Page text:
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2l6w

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2l6w, 20 NMR models ()
Gene: PDGFRB (HUMAN)
Activity: Receptor protein-tyrosine kinase, with EC number 2.7.10.1
Resources: FirstGlance, OCA, RCSB, PDBsum
Coordinates: save as pdb, mmCIF, xml


Contents

PDGFR beta-TM

Publication Abstract from PubMed

The platelet-derived growth factor receptor beta is a member of the cell surface receptor tyrosine kinase family and dimerizes upon activation. We determined the structure of the transmembrane segment in dodecylphosphocholine micelles by liquid-state NMR and found that it forms a stable left-handed helical dimer. Solid-state NMR and oriented circular dichroism were used to measure the tilt angle of the helical segments in macroscopically aligned model membranes with different acyl chain lengths. Both methods showed that decreasing bilayer thickness (DEPC-POPC-DMPC) led to an increase in the helix tilt angle from 10 degrees to 30 degrees with respect to the bilayer normal. At the same time, reconstitution of the comparatively long hydrophobic segment became less effective, eventually resulting in complete protein aggregation in the short-chain lipid DLPC. Unrestrained molecular dynamics simulations of the dimer were carried out in explicit lipid bilayers (DEPC, POPC, DMPC, sphingomyelin), confirming the observed dependence of the helix tilt angle on bilayer thickness. Notably, molecular dynamics revealed that the left-handed dimer gets tilted en bloc, whereas conformational transitions to alternative (e.g. right-handed dimeric) states were not supported. The experimental data along with the simulation results demonstrate a pronounced interplay between the platelet-directed growth factor receptor beta transmembrane segment and the bilayer thickness. The effect of hydrophobic mismatch might play a key role in the redistribution and activation of the receptor within different lipid microdomains of the plasma membrane in vivo.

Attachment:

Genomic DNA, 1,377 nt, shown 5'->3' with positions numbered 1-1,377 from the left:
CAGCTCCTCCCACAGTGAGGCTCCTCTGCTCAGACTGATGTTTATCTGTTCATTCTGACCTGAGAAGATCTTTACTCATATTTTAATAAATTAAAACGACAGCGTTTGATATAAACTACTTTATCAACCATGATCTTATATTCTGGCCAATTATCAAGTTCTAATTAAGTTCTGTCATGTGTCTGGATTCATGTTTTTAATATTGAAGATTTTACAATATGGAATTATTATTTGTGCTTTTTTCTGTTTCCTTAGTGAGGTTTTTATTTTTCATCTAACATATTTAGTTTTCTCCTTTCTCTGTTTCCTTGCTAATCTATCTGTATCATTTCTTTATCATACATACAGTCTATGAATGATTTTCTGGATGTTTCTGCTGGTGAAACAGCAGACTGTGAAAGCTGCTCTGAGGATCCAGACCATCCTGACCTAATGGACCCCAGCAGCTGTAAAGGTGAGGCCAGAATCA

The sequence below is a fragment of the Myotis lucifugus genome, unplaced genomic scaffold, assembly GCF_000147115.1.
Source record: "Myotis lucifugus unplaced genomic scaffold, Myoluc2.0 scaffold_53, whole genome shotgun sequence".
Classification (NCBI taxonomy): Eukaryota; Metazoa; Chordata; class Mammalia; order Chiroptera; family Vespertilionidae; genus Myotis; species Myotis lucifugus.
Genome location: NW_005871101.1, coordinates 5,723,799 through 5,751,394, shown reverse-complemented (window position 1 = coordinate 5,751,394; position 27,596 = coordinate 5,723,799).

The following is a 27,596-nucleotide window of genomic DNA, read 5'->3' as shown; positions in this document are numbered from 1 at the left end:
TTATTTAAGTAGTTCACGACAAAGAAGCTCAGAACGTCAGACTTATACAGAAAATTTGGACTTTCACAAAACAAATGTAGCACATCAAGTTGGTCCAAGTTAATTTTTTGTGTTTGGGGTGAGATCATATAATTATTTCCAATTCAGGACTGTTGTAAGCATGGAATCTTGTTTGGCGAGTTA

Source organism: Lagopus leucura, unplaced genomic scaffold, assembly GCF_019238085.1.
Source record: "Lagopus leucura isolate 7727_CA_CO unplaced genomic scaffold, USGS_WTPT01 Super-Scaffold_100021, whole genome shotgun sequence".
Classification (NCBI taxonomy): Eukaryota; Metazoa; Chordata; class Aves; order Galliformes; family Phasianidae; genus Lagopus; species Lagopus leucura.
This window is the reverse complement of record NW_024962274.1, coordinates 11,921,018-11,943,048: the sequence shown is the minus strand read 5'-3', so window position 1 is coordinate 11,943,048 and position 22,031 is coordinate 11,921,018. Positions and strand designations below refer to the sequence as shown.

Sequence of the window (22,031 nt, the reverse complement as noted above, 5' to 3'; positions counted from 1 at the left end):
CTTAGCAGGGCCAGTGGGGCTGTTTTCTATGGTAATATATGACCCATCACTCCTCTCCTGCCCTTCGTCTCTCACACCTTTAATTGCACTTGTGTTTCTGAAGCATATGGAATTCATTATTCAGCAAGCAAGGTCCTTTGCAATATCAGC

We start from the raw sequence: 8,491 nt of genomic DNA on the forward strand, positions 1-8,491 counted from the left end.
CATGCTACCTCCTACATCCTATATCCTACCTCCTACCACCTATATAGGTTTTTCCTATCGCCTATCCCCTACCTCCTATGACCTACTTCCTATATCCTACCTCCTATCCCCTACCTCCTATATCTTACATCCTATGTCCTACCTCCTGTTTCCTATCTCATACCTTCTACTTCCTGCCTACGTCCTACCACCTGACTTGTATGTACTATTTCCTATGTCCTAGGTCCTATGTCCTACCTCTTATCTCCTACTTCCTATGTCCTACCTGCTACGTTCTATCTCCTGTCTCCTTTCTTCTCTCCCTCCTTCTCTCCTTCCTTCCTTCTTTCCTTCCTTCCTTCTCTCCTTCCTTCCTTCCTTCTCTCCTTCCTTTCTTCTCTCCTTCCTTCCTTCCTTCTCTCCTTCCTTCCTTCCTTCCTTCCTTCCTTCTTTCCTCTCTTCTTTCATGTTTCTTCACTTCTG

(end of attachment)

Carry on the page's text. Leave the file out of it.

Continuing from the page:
Hydrophobic matching controls the tilt and stability of the dimeric platelet-derived growth factor receptor (PDGFR) beta transmembrane segment., Muhle-Goll C, Hoffmann S, Afonin S, Grage SL, Polyansky AA, Windisch D, Zeitler M, Burck J, Ulrich AS, J Biol Chem. 2012 Jul 27;287(31):26178-86. doi: 10.1074/jbc.M111.325555. Epub, 2012 May 22. PMID:22619173

From MEDLINE®/PubMed®, a database of the U.S. National Library of Medicine.

Disease

[PGFRB_HUMAN] Note=A chromosomal aberration involving PDGFRB is found in a form of chronic myelomonocytic leukemia (CMML). Translocation t(5;12)(q33;p13) with EVT6/TEL. It is characterized by abnormal clonal myeloid proliferation and by progression to acute myelogenous leukemia (AML). Note=A chromosomal aberration involving PDGFRB may be a cause of acute myelogenous leukemia. Translocation t(5;14)(q33;q32) with TRIP11. The fusion protein may be involved in clonal evolution of leukemia and eosinophilia. Note=A chromosomal aberration involving PDGFRB may be a cause of juvenile myelomonocytic leukemia. Translocation t(5;17)(q33;p11.2) with SPECC1. Defects in PDGFRB are a cause of myeloproliferative disorder chronic with eosinophilia (MPE) [MIM:131440]. A hematologic disorder characterized by malignant eosinophils proliferation. Note=A chromosomal aberration involving PDGFRB is found in many instances of myeloproliferative disorder chronic with eosinophilia. Translocation t(5;12) with ETV6 on chromosome 12 creating an PDGFRB-ETV6 fusion protein. Translocation t(5;15)(q33;q22) with TP53BP1 creating a PDGFRB-TP53BP1 fusion protein. Note=A chromosomal aberration involving PDGFRB may be the cause of a myeloproliferative disorder (MBD) associated with eosinophilia. Translocation t(1;5)(q23;q33) that forms a PDE4DIP-PDGFRB fusion protein. Note=A chromosomal aberration involving PGFRB is found in a patient with T-lymphoblastic lymphoma (T-ALL) and an associated myeloproliferative neoplasm (MPN) with eosinophilia. Translocation t(5;6)(q33-34;q23) with CEP85L. The translocation fuses the 5'-end of CEP85L (isoform 4) to the 3'-end of PDGFRB.

Function